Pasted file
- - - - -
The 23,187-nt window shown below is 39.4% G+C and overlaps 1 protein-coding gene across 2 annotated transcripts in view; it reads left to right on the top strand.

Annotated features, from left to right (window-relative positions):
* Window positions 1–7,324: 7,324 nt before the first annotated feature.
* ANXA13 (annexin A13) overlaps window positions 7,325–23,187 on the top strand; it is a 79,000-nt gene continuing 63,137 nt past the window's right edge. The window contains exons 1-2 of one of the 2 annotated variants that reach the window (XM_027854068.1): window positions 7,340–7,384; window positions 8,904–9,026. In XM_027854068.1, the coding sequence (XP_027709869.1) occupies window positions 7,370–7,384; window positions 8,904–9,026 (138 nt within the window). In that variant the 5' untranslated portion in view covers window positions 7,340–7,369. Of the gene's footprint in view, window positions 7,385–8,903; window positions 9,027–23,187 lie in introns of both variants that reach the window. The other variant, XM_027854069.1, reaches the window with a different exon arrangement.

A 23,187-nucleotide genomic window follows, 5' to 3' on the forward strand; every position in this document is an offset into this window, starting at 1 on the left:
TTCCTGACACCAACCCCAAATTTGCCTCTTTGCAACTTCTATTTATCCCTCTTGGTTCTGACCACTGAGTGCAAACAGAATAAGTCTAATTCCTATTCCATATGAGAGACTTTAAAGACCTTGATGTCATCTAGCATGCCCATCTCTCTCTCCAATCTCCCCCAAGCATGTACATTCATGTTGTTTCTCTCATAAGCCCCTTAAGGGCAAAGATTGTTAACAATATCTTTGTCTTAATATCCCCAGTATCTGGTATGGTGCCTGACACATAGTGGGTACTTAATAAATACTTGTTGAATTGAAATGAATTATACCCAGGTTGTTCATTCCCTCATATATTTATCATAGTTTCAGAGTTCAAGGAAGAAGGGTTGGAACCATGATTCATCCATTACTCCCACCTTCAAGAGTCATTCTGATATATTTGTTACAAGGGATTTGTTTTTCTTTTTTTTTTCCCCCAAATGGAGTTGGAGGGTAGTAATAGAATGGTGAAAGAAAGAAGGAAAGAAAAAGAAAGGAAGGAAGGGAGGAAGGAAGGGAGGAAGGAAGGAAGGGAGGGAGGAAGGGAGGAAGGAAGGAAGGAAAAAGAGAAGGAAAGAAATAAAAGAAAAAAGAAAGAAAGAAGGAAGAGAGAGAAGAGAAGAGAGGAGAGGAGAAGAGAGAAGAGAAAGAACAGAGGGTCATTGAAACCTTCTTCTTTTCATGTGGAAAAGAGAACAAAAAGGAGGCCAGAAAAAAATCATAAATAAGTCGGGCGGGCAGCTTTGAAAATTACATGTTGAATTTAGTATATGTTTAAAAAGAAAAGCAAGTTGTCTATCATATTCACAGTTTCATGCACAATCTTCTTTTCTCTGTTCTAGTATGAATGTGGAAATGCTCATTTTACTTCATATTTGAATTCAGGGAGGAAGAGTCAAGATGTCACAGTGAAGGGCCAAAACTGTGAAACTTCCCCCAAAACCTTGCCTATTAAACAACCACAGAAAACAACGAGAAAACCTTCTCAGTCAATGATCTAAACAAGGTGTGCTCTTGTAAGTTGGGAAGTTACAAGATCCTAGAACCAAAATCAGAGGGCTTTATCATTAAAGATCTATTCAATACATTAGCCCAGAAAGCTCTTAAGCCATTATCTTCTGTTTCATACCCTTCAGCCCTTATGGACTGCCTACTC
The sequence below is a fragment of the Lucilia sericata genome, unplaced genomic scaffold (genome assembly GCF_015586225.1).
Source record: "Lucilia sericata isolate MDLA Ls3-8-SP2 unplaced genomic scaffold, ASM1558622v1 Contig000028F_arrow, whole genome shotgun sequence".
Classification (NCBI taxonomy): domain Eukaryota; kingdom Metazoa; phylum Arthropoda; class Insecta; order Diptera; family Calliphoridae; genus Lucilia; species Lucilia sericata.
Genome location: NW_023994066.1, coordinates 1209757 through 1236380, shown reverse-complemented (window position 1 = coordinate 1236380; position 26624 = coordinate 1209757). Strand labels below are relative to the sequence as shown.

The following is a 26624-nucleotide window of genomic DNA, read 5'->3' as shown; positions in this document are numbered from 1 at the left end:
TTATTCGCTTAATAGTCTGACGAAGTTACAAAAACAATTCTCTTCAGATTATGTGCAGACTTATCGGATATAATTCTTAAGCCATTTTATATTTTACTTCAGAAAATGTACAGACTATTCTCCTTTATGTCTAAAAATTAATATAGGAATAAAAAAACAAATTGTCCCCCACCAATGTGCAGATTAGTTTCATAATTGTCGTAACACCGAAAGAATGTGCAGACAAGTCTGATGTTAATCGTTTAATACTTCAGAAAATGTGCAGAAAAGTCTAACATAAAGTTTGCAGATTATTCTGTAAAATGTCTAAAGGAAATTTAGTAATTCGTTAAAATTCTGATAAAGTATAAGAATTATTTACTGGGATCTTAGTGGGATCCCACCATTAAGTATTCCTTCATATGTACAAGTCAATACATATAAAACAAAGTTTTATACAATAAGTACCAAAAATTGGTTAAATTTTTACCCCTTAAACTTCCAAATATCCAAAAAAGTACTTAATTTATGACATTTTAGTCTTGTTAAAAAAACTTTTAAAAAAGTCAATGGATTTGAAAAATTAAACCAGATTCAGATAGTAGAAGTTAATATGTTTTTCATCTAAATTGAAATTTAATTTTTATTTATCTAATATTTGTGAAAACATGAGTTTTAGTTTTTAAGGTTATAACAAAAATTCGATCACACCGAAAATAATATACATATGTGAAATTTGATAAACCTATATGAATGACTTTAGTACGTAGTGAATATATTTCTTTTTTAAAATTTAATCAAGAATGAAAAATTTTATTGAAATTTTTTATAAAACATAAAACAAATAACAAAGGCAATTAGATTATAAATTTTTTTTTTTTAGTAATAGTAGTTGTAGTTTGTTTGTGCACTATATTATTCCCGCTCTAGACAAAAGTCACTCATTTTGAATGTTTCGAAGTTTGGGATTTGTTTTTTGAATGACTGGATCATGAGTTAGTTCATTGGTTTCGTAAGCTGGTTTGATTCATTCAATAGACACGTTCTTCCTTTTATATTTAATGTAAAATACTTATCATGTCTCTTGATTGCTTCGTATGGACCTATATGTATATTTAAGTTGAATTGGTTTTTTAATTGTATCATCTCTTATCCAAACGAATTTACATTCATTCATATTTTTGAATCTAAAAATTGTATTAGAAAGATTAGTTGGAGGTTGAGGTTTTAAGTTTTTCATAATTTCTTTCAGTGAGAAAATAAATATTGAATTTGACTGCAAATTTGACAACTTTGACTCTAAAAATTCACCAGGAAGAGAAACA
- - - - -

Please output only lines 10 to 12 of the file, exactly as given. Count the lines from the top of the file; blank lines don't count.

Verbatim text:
Genome location: NW_023994066.1, coordinates 1209757 through 1236380, shown reverse-complemented (window position 1 = coordinate 1236380; position 26624 = coordinate 1209757). Strand labels below are relative to the sequence as shown.

The following is a 26624-nucleotide window of genomic DNA, read 5'->3' as shown; positions in this document are numbered from 1 at the left end:
TTATTCGCTTAATAGTCTGACGAAGTTACAAAAACAATTCTCTTCAGATTATGTGCAGACTTATCGGATATAATTCTTAAGCCATTTTATATTTTACTTCAGAAAATGTACAGACTATTCTCCTTTATGTCTAAAAATTAATATAGGAATAAAAAAACAAATTGTCCCCCACCAATGTGCAGATTAGTTTCATAATTGTCGTAACACCGAAAGAATGTGCAGACAAGTCTGATGTTAATCGTTTAATACTTCAGAAAATGTGCAGAAAAGTCTAACATAAAGTTTGCAGATTATTCTGTAAAATGTCTAAAGGAAATTTAGTAATTCGTTAAAATTCTGATAAAGTATAAGAATTATTTACTGGGATCTTAGTGGGATCCCACCATTAAGTATTCCTTCATATGTACAAGTCAATACATATAAAACAAAGTTTTATACAATAAGTACCAAAAATTGGTTAAATTTTTACCCCTTAAACTTCCAAATATCCAAAAAAGTACTTAATTTATGACATTTTAGTCTTGTTAAAAAAACTTTTAAAAAAGTCAATGGATTTGAAAAATTAAACCAGATTCAGATAGTAGAAGTTAATATGTTTTTCATCTAAATTGAAATTTAATTTTTATTTATCTAATATTTGTGAAAACATGAGTTTTAGTTTTTAAGGTTATAACAAAAATTCGATCACACCGAAAATAATATACATATGTGAAATTTGATAAACCTATATGAATGACTTTAGTACGTAGTGAATATATTTCTTTTTTAAAATTTAATCAAGAATGAAAAATTTTATTGAAATTTTTTATAAAACATAAAACAAATAACAAAGGCAATTAGATTATAAATTTTTTTTTTTTAGTAATAGTAGTTGTAGTTTGTTTGTGCACTATATTATTCCCGCTCTAGACAAAAGTCACTCATTTTGAATGTTTCGAAGTTTGGGATTTGTTTTTTGAATGACTGGATCATGAGTTAGTTCATTGGTTTCGTAAGCTGGTTTGATTCATTCAATAGACACGTTCTTCCTTTTATATTTAATGTAAAATACTTATCATGTCTCTTGATTGCTTCGTATGGACCTATATGTATATTTAAGTTGAATTGGTTTTTTAATTGTATCATCTCTTATCCAAACGAATTTACATTCATTCATATTTTTGAATCTAAAAATTGTATTAGAAAGATTAGTTGGAGGTTGAGGTTTTAAGTTTTTCATAATTTCTTTCAGTGAGAAAATAAATATTGAATTTGACTGCAAATTTGACAACTTTGACTCTAAAAATTCACCAGGAAGAGAAACA